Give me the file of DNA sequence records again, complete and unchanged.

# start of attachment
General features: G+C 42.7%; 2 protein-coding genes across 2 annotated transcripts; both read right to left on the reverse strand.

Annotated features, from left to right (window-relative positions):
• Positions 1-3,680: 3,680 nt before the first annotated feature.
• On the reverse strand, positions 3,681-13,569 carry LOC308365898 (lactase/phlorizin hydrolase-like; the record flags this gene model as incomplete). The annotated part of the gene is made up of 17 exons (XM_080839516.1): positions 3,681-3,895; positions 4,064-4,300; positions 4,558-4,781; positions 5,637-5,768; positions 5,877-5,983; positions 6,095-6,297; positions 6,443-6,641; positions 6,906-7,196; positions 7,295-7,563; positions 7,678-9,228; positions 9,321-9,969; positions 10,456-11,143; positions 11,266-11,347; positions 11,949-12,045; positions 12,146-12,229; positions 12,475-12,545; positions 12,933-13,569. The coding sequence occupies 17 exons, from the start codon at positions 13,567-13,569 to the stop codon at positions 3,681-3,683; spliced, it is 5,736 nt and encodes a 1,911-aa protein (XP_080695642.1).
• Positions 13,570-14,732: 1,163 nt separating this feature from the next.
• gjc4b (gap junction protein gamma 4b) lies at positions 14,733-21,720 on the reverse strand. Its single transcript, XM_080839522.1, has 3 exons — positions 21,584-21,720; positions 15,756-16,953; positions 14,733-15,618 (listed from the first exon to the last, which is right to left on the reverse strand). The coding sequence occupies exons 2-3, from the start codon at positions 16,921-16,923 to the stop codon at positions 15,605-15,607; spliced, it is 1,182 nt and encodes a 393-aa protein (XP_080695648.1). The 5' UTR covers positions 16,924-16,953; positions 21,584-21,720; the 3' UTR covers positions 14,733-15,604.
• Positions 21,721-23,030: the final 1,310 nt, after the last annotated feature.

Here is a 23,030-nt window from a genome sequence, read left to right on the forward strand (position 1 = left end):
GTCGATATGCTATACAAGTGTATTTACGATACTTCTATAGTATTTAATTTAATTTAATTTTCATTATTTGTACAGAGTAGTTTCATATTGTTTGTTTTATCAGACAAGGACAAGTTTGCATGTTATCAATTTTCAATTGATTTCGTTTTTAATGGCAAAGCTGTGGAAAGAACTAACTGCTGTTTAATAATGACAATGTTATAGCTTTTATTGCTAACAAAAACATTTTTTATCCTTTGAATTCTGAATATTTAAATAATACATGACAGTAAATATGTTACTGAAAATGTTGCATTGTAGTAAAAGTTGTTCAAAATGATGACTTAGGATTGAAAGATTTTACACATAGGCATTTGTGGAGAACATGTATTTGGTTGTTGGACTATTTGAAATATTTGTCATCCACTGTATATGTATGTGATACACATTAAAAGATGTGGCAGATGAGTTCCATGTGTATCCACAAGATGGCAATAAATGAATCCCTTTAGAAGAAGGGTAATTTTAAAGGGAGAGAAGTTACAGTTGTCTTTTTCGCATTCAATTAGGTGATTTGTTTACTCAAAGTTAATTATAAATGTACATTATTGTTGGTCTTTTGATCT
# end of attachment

General features: G+C 42.7%; 2 protein-coding genes across 2 annotated transcripts; both read right to left on the reverse strand.

Annotated features, from left to right (window-relative positions):
• Positions 1-3,680: 3,680 nt before the first annotated feature.
• On the reverse strand, positions 3,681-13,569 carry LOC308365898 (lactase/phlorizin hydrolase-like; the record flags this gene model as incomplete). The annotated part of the gene is made up of 17 exons (XM_080839516.1): positions 3,681-3,895; positions 4,064-4,300; positions 4,558-4,781; positions 5,637-5,768; positions 5,877-5,983; positions 6,095-6,297; positions 6,443-6,641; positions 6,906-7,196; positions 7,295-7,563; positions 7,678-9,228; positions 9,321-9,969; positions 10,456-11,143; positions 11,266-11,347; positions 11,949-12,045; positions 12,146-12,229; positions 12,475-12,545; positions 12,933-13,569. The coding sequence occupies 17 exons, from the start codon at positions 13,567-13,569 to the stop codon at positions 3,681-3,683; spliced, it is 5,736 nt and encodes a 1,911-aa protein (XP_080695642.1).
• Positions 13,570-14,732: 1,163 nt separating this feature from the next.
• gjc4b (gap junction protein gamma 4b) lies at positions 14,733-21,720 on the reverse strand. Its single transcript, XM_080839522.1, has 3 exons — positions 21,584-21,720; positions 15,756-16,953; positions 14,733-15,618 (listed from the first exon to the last, which is right to left on the reverse strand). The coding sequence occupies exons 2-3, from the start codon at positions 16,921-16,923 to the stop codon at positions 15,605-15,607; spliced, it is 1,182 nt and encodes a 393-aa protein (XP_080695648.1). The 5' UTR covers positions 16,924-16,953; positions 21,584-21,720; the 3' UTR covers positions 14,733-15,604.
• Positions 21,721-23,030: the final 1,310 nt, after the last annotated feature.

Here is a 23,030-nt window from a genome sequence, read left to right on the forward strand (position 1 = left end):
GTCGATATGCTATACAAGTGTATTTACGATACTTCTATAGTATTTAATTTAATTTAATTTTCATTATTTGTACAGAGTAGTTTCATATTGTTTGTTTTATCAGACAAGGACAAGTTTGCATGTTATCAATTTTCAATTGATTTCGTTTTTAATGGCAAAGCTGTGGAAAGAACTAACTGCTGTTTAATAATGACAATGTTATAGCTTTTATTGCTAACAAAAACATTTTTTATCCTTTGAATTCTGAATATTTAAATAATACATGACAGTAAATATGTTACTGAAAATGTTGCATTGTAGTAAAAGTTGTTCAAAATGATGACTTAGGATTGAAAGATTTTACACATAGGCATTTGTGGAGAACATGTATTTGGTTGTTGGACTATTTGAAATATTTGTCATCCACTGTATATGTATGTGATACACATTAAAAGATGTGGCAGATGAGTTCCATGTGTATCCACAAGATGGCAATAAATGAATCCCTTTAGAAGAAGGGTAATTTTAAAGGGAGAGAAGTTACAGTTGTCTTTTTCGCATTCAATTAGGTGATTTGTTTACTCAAAGTTAATTATAAATGTACATTATTGTTGGTCTTTTGATCT